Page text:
-

The Observer is a Student-run, daily print & online newspaper serving Notre Dame & Saint Mary's. Learn more about us.

-

archive

Stay alert: for the Kingdom of God is at hand

Fr. Lou DelFra | Wednesday, November 9, 2011

As the Liturgical year comes to a close, the Gospels are becoming increasingly apocalyptic in tone: questions to Jesus about the end of the world; parables from Jesus about the last days. One of the first came this past Sunday: the Parable of the Ten Virgins — five of whom are prepared with lamps full of oil to greet the Bridegroom, and five of whom are not. While the five unprepared virgins are away buying oil, the bridegroom arrives, enters the wedding feast with the five prepared virgins, and the door is locked. “So stay awake,” concludes Jesus, “for you know neither the day nor the hour.” End of parable. The door is locked. The end of the world. It is not in our hands, so be prepared.

Yet, as important as such a reading is, it seems to me that it is only part of the meaning of the parable. What else is the parable about?

Perhaps, in response, I could tell a simple personal story. It would be one any of us could tell, because something similar has happened to each of us in our own way. I was in my first year of teaching middle school religion. Like all teachers, I had one of those trouble students — the one who just drove me nuts on a daily basis. Oddly enough, the most troublesome students would often be the ones most likely to stop by my classroom at the end of the day — mostly, just to bother me some more!

So this student would often hang around in my classroom at the end of the day when I would be grading papers or getting the next day’s lessons prepared. I was always too busy for him. Or, more accurately, I made sure I was too busy for him!

Then one day in the spring semester, after almost a year of his antics, the weather had turned nice again so I asked him if he wanted to go outside and have a baseball catch. We grabbed some gloves and a baseball, walked outside and began to throw. And, as happens during baseball catches, we started to talk. We talked about his other classes, his friends at school and then I asked him about his family. As we tossed the ball back and forth, I noticed that he had begun to cry. So we stopped throwing and started walking. And I heard the story of how this student’s parents had been going through a painful separation throughout that whole year, and had now decided to divorce.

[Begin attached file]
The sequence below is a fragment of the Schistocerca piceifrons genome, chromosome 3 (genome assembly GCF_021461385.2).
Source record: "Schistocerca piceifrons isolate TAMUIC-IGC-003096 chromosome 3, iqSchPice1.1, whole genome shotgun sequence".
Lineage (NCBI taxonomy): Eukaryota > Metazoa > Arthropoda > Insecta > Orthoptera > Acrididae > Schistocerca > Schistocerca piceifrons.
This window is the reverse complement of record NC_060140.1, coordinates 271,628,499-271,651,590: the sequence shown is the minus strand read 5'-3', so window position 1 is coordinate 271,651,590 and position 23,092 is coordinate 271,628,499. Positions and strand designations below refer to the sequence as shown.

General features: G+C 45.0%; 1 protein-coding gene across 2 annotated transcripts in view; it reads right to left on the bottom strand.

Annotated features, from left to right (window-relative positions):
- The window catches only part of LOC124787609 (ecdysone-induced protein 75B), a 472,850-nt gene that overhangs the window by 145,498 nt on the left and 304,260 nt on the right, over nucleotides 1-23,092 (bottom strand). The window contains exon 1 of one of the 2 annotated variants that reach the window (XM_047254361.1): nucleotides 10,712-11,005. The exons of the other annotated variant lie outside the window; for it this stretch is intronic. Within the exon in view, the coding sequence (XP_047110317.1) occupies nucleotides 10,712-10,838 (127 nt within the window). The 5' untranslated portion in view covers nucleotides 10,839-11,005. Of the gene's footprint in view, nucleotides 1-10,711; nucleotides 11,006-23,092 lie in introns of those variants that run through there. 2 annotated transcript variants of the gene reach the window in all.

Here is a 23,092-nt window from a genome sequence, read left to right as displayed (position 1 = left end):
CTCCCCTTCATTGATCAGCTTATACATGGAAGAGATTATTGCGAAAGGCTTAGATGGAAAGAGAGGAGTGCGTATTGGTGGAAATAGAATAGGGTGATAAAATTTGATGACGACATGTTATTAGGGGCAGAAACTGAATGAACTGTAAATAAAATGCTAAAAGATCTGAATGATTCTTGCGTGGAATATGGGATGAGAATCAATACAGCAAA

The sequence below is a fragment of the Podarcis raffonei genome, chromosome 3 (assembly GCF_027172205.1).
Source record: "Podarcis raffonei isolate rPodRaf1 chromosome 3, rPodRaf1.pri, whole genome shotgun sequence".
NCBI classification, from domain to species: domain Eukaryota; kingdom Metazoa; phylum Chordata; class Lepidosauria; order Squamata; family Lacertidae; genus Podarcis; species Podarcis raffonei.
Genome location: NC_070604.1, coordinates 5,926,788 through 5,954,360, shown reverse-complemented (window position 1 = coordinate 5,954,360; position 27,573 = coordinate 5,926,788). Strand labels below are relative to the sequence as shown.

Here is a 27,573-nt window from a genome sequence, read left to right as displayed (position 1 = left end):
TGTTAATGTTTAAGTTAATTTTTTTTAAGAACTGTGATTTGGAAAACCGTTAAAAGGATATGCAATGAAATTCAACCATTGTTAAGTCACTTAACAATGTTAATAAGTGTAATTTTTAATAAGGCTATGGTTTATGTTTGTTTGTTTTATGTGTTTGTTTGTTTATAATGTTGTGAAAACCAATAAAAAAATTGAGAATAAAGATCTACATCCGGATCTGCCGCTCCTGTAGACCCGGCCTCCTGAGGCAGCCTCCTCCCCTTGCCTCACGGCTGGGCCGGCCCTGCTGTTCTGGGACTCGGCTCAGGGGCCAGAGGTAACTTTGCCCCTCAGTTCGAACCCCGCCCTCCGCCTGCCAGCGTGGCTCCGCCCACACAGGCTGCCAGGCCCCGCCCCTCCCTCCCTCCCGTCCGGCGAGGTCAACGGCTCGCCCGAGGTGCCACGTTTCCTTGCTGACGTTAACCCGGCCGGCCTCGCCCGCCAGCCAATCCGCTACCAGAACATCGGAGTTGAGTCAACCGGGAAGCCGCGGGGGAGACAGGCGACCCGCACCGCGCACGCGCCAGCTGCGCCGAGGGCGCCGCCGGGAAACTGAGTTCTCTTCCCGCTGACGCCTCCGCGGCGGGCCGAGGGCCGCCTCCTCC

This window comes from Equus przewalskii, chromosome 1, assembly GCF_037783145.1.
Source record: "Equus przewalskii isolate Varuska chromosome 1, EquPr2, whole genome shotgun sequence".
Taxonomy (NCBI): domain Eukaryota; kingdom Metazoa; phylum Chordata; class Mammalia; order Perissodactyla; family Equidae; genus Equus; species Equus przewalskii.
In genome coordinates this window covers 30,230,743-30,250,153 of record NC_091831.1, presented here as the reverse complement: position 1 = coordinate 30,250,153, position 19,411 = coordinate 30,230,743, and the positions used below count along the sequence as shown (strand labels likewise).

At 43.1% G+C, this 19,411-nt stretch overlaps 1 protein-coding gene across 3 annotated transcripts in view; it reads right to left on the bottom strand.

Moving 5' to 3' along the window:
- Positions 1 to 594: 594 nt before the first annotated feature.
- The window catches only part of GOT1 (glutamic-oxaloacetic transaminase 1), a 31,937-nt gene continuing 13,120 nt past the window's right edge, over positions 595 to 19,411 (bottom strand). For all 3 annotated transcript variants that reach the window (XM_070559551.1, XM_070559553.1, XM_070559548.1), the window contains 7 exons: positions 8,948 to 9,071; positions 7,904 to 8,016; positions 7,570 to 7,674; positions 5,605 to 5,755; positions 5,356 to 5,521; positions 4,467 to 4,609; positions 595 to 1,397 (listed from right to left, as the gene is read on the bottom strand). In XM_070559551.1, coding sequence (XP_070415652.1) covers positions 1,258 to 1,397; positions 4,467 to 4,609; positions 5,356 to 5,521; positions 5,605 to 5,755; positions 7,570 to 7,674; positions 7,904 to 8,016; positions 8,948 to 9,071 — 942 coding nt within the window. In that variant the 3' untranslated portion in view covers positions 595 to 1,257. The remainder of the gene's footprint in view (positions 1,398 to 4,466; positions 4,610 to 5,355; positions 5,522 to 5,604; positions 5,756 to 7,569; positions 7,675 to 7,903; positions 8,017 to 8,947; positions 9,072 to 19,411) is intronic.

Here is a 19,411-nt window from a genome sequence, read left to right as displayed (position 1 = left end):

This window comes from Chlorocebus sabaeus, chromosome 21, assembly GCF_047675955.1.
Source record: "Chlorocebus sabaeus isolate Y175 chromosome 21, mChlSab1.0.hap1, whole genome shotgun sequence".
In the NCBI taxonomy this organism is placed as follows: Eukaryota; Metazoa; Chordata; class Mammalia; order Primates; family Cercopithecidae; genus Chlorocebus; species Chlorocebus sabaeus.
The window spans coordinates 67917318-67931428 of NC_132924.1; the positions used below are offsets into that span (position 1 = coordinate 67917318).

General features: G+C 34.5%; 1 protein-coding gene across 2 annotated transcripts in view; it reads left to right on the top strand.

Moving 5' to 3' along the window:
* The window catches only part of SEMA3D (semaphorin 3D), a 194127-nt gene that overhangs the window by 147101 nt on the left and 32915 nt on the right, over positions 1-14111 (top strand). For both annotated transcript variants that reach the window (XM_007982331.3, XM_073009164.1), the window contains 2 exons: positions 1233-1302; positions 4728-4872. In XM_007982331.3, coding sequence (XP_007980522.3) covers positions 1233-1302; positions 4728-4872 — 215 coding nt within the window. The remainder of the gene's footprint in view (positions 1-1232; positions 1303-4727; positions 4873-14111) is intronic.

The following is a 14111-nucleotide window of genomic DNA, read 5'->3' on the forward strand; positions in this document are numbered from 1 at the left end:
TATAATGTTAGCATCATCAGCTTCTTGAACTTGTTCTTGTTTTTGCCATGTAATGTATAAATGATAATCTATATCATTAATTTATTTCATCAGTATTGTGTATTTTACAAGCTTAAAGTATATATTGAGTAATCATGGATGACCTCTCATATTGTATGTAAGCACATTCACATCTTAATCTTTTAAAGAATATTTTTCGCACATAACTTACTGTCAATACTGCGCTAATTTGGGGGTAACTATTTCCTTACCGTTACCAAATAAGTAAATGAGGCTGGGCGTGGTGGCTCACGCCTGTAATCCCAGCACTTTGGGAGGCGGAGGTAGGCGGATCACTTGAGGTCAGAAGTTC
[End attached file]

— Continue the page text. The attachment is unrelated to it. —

For the next three years, I accompanied this student as he adjusted, sometimes painfully, to this new life. I think I served as an instrument of grace for him, providing some stability and care. And he served as an instrument of grace for me, calling me, at the very beginning of my teaching career, to slow down and come to a deeper understanding of what was happening in my students’ lives.

But it took me eight months of his persistent antics to finally catch on, and if he wasn’t so persistent, I would have missed it entirely. Or, in the imagery of the parable of the Ten Virgins, the door on that opportunity for grace would have closed and locked.

We could each tell many such stories of missed opportunities due to busyness or distraction — all kinds of legitimate and not-so-legitimate reasons. We have all missed movements of God’s Spirit, right in front of us, in a person or an event or a quiet moment of prayer. So here is a second reading of Jesus’ Parable of the Ten Virgins, and many of the apocalyptic readings we will hear in these last weeks of the year. Be alert, not just because the Kingdom of God will come in all its fullness at the end of time. Be alert because “the Kingdom of God is in your midst. The Kingdom of God is at hand.” Can we see it? Are we ready? Or are we too busy and distracted?

As I reflect on the Gospels and think about this encounter with my student I almost missed, I am struck by how often Jesus encounters a person who could easily be seen as inconvenient — a leper, a blind person, a deaf person, a Pharisee or his own disciples fighting. He never sees such people as an obstacle that he must get around so that he can continue his work of building up the Kingdom. Instead, he sees the Kingdom trying to break forth, right there, in that person who is right before him.

Jesus’ life is one of utter conviction that “the Kingdom of God is in our midst. The Kingdom of God is at hand.” He calls us, his disciples, to the same conviction.

Fr. Lou DelFra, CSC, is the Director of Pastoral Life for ACE and a member of Campus Ministry. He can be reached at delfra.2@nd.edu

The views expressed in this column are those of the author and not necessarily that of The Observer.